Today's Frank Rich column on Dick Cheney's recent PR offensive is a must-read for two reasons. First, Rich offers some apt criticism of the way most of the media framed Cheney's efforts:
The déjà vu in the news media was more chilling. Rather than vet the
substance of Cheney’s fulmination, talking heads instead hyped the
split-screen “dueling speeches” gimmick of the back-to-back
That group includes 14-24 year olds who "lack basic skills"; are parents or are about to become parents; have dropped out of school; are homeless; didn't grow up speaking English; didn't grow up in this country; or have run away from home.
Oh yeah--youth with legal problems fit the bill, too.
Howie Carr actually doesn't seem to mind the fact that the program panned on the Herald's front page--a federally funded program for kids of families currently linked to the Department of Transitional Assistance--helps low-income people.
Just click here.
As I noted yesterday, the relevation in this week's New Yorker that NYT columnist Tom Friedman has an unlimited travel budget has been seized upon by Globe reporter Brian Mooney, who's passionately opposed to the Times Co.'s request for major concessions from the Globe's unions.
In using the New Yorker piece to continue making his case, though, Mooney seems to have erred on a significant detail.
In this month's Boston magazine, Jason Schwartz has what will probably be the definitive profile of Dan Totten, the embattled head of the Boston Newspaper Guild.
The whole piece is worth a read--but I was most interested in the lede. In it, Schwarz has Totten arguing, emphatically, that the Guild's members shouldn't vote for the Times Co.
It's possible. Lawrence Wright's profile of Carlos Slim Helu tells us that star New York Times columnist Tom Friedman has unlimited travel expenses, and never really has to explain what he's going to write about before he hits the road. It also quotes Friedman on the future of the news business, saying that, eventually, “It’s going to be us and the BBC and the Wall Street Journal and not a lot more.
Earlier today I pointed readers to a Jeffrey Rosen piece that raised questions about whether readers should cheer Barack Obama's nomination of Sonia Sotomayor to the Supreme Court.
Soon after, a reader pointed me to Glenn Greenwald's rather withering response to Rosen's column. And I was sufficiently chagrined to have linked to Rosen's piece without discussing his critics and their objections that I've now removed the original post.
Right now, the Bush/Cheney administration leads the Obama/Biden administration, 1-0, in catastrophic terrorist attacks allowed while in power.
You'd never know that, though, from Dick Cheney's self-congratulatory boasting about how safe he and the ex-prez kept the country.
In which I argue that the more sober treatments of Aiden Quinn's trans status were entirely appropriate, despite some of the more absurd and incendiary commentary they engendered.
Also, a correction--in the piece, I refer to Michele McPhee's FOIA request to the MBTA. As a sharp-eyed reader quickly noted, McPhee actually made a request under the Mass.
Dear David, et al.--
I understand that John McPhee is a nonfiction legend. I also understand that he really likes lacrosse. But after publishing McPhee's paean to the game earlier this year, did you really need to have him tackle the subject again--just two months later--in a piece that almost certainly wouldn't be gracing your pages if it didn't carry McPhee's byline?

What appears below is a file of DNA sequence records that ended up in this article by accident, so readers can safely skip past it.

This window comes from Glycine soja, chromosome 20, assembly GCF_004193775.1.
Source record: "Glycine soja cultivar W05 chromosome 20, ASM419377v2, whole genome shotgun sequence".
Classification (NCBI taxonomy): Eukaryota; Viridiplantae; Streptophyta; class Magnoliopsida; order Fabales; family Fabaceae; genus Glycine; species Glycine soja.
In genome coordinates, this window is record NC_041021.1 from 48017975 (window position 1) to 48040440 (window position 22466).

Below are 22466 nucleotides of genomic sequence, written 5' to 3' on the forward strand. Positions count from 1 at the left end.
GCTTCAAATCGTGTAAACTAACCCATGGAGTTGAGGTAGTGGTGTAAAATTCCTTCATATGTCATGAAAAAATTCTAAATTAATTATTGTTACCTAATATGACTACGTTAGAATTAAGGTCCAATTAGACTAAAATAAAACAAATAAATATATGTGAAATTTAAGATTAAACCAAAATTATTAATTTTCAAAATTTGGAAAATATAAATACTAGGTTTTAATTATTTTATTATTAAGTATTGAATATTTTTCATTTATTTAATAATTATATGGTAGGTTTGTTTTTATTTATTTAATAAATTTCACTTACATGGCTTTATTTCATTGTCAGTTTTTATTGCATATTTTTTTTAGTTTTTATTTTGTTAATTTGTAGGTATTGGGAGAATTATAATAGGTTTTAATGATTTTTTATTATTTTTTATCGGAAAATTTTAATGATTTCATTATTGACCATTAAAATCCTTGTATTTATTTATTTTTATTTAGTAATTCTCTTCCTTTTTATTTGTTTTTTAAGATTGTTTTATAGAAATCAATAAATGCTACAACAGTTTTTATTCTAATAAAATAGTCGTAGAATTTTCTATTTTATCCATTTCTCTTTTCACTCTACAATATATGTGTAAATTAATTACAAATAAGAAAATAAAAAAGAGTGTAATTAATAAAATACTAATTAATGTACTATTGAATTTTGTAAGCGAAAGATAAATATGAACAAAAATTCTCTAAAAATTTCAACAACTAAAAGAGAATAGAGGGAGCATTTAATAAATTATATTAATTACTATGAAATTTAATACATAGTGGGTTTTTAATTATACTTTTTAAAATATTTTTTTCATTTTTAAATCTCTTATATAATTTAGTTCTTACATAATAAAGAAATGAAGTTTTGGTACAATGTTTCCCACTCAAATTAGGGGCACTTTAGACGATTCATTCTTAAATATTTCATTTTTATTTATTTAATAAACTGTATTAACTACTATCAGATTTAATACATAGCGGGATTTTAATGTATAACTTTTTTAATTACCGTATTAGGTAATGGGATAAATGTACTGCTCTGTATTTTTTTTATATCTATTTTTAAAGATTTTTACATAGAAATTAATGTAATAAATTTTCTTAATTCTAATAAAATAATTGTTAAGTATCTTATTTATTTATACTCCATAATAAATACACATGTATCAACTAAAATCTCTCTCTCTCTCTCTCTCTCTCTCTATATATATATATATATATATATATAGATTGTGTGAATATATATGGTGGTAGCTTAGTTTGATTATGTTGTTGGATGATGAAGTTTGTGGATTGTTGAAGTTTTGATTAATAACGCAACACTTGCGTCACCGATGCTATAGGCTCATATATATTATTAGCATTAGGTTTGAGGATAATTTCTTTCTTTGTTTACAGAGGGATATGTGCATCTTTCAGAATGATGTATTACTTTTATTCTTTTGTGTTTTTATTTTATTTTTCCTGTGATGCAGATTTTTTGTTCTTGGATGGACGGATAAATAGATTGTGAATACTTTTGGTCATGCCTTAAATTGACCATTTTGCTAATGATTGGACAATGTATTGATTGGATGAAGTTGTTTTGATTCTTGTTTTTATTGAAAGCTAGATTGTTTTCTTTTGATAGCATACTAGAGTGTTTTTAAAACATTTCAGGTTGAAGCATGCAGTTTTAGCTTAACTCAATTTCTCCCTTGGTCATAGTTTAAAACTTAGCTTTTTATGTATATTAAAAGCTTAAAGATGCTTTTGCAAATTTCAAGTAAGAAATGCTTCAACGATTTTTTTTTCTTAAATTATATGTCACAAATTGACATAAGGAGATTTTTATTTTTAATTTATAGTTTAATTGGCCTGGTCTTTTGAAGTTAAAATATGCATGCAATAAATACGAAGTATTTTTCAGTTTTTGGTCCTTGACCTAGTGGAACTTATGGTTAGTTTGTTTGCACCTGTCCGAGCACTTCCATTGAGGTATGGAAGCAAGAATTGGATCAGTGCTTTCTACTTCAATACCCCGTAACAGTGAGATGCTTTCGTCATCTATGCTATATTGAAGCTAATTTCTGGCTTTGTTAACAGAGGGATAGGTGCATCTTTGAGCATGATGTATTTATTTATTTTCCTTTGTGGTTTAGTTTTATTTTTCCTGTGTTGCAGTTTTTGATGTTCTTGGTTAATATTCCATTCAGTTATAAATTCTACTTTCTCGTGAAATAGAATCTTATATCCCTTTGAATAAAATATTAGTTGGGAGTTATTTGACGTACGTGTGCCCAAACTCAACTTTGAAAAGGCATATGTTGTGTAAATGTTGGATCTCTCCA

With all due respect, what the fuck is Katherine L. Cohen talking about? Boston is a great college town because--wait for it--it has "reasonably priced tourist attractions"? Amherst gets the nod because it's "known to have concerts and a division I athletic program"?!?
Montreal is in Canada, for God's sake! And Washington DC is a political town, not a college town! What about Chapel Hill, or Charlottesville, or Athens or Madison or Ann Arbor or Bloomington or Austin?
The New York Times has a new, full-screen photo blog called "Lens"--and it might not exist without Boston.com's "The Big Picture." From a write-up in Photo District News:
Lens draws some inspiration from The Big Picture a
photo blog published by Boston.com, which is also owned by The New
York Times Company. The Big Picture pioneered a wide-screen
layout that took advantage of improving resolutions of computer
Back in March 2008, when Marty Baron revamped the leadership of the Globe's newsroom following some high-profile departures, he tapped Ellen Clegg as the paper's deputy managing editor for news operations.
Now Clegg is leaving for a post at the Broad Institute. Baron's memo follows; the first line suggests that he's taking her exit pretty hard.
The fancy insert in today's paper has the official numbers: effective June 1, you'll pay $12.25 for seven days of Globe home delivery and $8 for Thursday-Sunday. No change for Sunday only.
I've been a seven-day subscriber. Not sure I'll keep up at that price.
Also, the note in the insert from publisher Steve Ainsley says the Globe "broke [the] news" of the financial pressures facing The Globe in early April.
In his latest offering, Globe metro columnist Kevin Cullen uses the death of Dom DiMaggio and the probable steroid use of Manny Ramirez to argue, basically, that America is on the skids, dammit!
Baseball is more than our national pastime. It is a reflection of what we are as a people. And right now the reflection isn't very pretty.